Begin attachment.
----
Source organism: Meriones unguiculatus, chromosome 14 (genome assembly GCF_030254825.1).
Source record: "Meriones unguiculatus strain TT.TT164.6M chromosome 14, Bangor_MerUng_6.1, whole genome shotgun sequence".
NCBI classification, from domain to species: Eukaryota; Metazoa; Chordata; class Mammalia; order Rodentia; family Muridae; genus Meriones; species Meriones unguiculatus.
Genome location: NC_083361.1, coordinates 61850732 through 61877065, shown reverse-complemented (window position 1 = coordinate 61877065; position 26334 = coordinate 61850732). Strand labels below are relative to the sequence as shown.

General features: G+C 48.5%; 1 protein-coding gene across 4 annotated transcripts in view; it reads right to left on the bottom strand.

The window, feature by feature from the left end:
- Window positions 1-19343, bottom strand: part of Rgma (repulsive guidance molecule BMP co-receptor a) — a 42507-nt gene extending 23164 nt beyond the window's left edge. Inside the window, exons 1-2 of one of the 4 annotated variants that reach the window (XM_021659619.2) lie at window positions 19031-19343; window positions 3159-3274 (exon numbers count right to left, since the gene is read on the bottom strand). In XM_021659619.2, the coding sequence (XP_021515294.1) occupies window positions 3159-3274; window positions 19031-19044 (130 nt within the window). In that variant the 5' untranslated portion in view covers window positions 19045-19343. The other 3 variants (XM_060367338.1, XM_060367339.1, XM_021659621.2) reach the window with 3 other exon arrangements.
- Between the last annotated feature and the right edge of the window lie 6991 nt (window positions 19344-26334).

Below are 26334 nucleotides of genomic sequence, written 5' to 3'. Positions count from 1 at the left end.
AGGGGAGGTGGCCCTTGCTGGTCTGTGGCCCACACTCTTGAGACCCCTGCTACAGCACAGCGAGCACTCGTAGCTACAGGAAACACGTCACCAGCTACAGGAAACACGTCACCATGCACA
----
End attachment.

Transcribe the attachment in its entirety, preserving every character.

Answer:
Source organism: Meriones unguiculatus, chromosome 14 (genome assembly GCF_030254825.1).
Source record: "Meriones unguiculatus strain TT.TT164.6M chromosome 14, Bangor_MerUng_6.1, whole genome shotgun sequence".
NCBI classification, from domain to species: Eukaryota; Metazoa; Chordata; class Mammalia; order Rodentia; family Muridae; genus Meriones; species Meriones unguiculatus.
Genome location: NC_083361.1, coordinates 61850732 through 61877065, shown reverse-complemented (window position 1 = coordinate 61877065; position 26334 = coordinate 61850732). Strand labels below are relative to the sequence as shown.

General features: G+C 48.5%; 1 protein-coding gene across 4 annotated transcripts in view; it reads right to left on the bottom strand.

The window, feature by feature from the left end:
- Window positions 1-19343, bottom strand: part of Rgma (repulsive guidance molecule BMP co-receptor a) — a 42507-nt gene extending 23164 nt beyond the window's left edge. Inside the window, exons 1-2 of one of the 4 annotated variants that reach the window (XM_021659619.2) lie at window positions 19031-19343; window positions 3159-3274 (exon numbers count right to left, since the gene is read on the bottom strand). In XM_021659619.2, the coding sequence (XP_021515294.1) occupies window positions 3159-3274; window positions 19031-19044 (130 nt within the window). In that variant the 5' untranslated portion in view covers window positions 19045-19343. The other 3 variants (XM_060367338.1, XM_060367339.1, XM_021659621.2) reach the window with 3 other exon arrangements.
- Between the last annotated feature and the right edge of the window lie 6991 nt (window positions 19344-26334).

Below are 26334 nucleotides of genomic sequence, written 5' to 3'. Positions count from 1 at the left end.
AGGGGAGGTGGCCCTTGCTGGTCTGTGGCCCACACTCTTGAGACCCCTGCTACAGCACAGCGAGCACTCGTAGCTACAGGAAACACGTCACCAGCTACAGGAAACACGTCACCATGCACA